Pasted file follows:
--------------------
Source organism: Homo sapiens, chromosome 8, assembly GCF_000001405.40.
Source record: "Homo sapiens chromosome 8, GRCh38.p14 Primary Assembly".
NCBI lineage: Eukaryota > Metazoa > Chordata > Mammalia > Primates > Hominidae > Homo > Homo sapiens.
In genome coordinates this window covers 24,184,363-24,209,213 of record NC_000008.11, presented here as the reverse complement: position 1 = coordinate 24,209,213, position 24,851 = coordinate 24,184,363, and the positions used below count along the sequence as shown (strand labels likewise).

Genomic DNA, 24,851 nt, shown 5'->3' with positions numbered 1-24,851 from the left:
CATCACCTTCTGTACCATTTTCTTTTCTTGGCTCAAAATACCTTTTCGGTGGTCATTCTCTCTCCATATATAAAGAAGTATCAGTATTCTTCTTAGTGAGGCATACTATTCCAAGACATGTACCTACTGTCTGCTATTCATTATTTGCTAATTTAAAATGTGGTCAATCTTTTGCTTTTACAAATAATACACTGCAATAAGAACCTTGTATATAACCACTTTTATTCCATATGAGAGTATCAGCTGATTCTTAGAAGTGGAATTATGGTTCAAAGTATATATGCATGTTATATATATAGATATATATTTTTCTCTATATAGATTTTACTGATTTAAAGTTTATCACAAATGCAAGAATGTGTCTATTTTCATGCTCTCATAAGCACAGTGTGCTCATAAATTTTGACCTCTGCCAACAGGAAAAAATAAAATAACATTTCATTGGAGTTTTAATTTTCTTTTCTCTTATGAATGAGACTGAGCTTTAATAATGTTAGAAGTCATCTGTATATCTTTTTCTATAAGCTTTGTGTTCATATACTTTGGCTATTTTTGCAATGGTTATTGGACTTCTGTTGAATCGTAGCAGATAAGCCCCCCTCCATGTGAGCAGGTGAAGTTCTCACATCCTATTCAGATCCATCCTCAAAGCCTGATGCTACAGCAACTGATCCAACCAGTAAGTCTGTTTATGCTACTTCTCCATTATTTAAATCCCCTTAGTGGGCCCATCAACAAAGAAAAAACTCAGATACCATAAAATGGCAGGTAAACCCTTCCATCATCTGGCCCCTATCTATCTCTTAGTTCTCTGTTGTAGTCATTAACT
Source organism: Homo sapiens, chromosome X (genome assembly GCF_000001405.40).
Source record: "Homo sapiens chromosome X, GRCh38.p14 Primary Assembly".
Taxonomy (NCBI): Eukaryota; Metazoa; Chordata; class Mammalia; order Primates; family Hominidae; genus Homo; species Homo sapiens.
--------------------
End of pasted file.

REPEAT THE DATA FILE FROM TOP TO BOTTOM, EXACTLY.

Source organism: Homo sapiens, chromosome 8, assembly GCF_000001405.40.
Source record: "Homo sapiens chromosome 8, GRCh38.p14 Primary Assembly".
NCBI lineage: Eukaryota > Metazoa > Chordata > Mammalia > Primates > Hominidae > Homo > Homo sapiens.
In genome coordinates this window covers 24,184,363-24,209,213 of record NC_000008.11, presented here as the reverse complement: position 1 = coordinate 24,209,213, position 24,851 = coordinate 24,184,363, and the positions used below count along the sequence as shown (strand labels likewise).

Genomic DNA, 24,851 nt, shown 5'->3' with positions numbered 1-24,851 from the left:
CATCACCTTCTGTACCATTTTCTTTTCTTGGCTCAAAATACCTTTTCGGTGGTCATTCTCTCTCCATATATAAAGAAGTATCAGTATTCTTCTTAGTGAGGCATACTATTCCAAGACATGTACCTACTGTCTGCTATTCATTATTTGCTAATTTAAAATGTGGTCAATCTTTTGCTTTTACAAATAATACACTGCAATAAGAACCTTGTATATAACCACTTTTATTCCATATGAGAGTATCAGCTGATTCTTAGAAGTGGAATTATGGTTCAAAGTATATATGCATGTTATATATATAGATATATATTTTTCTCTATATAGATTTTACTGATTTAAAGTTTATCACAAATGCAAGAATGTGTCTATTTTCATGCTCTCATAAGCACAGTGTGCTCATAAATTTTGACCTCTGCCAACAGGAAAAAATAAAATAACATTTCATTGGAGTTTTAATTTTCTTTTCTCTTATGAATGAGACTGAGCTTTAATAATGTTAGAAGTCATCTGTATATCTTTTTCTATAAGCTTTGTGTTCATATACTTTGGCTATTTTTGCAATGGTTATTGGACTTCTGTTGAATCGTAGCAGATAAGCCCCCCTCCATGTGAGCAGGTGAAGTTCTCACATCCTATTCAGATCCATCCTCAAAGCCTGATGCTACAGCAACTGATCCAACCAGTAAGTCTGTTTATGCTACTTCTCCATTATTTAAATCCCCTTAGTGGGCCCATCAACAAAGAAAAAACTCAGATACCATAAAATGGCAGGTAAACCCTTCCATCATCTGGCCCCTATCTATCTCTTAGTTCTCTGTTGTAGTCATTAACT
Source organism: Homo sapiens, chromosome X (genome assembly GCF_000001405.40).
Source record: "Homo sapiens chromosome X, GRCh38.p14 Primary Assembly".
Taxonomy (NCBI): Eukaryota; Metazoa; Chordata; class Mammalia; order Primates; family Hominidae; genus Homo; species Homo sapiens.